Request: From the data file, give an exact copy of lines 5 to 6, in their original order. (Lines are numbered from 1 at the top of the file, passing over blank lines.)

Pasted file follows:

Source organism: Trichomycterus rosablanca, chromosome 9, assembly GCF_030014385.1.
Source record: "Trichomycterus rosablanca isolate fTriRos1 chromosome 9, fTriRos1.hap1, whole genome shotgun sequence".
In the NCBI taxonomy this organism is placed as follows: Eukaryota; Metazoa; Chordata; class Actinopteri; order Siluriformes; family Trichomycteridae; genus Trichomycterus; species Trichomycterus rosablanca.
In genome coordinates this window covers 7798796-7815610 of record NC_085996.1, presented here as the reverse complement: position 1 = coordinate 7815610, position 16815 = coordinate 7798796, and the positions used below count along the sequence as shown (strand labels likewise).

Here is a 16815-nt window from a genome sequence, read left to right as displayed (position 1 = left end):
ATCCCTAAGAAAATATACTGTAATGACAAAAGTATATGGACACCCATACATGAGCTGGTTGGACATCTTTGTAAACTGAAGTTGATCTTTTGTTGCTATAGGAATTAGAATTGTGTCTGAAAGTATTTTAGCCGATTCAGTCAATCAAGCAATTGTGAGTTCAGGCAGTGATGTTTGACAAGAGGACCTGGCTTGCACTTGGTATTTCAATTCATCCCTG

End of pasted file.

Here is a 16815-nt window from a genome sequence, read left to right as displayed (position 1 = left end):
ATCCCTAAGAAAATATACTGTAATGACAAAAGTATATGGACACCCATACATGAGCTGGTTGGACATCTTTGTAAACTGAAGTTGATCTTTTGTTGCTATAGGAATTAGAATTGTGTCTGAAAGTATTTTAGCCGATTCAGTCAATCAAGCAATTGTGAGTTCAGGCAGTGATGTTTGACAAGAGGACCTGGCTTGCACTTGGTATTTCAATTCATCCCTG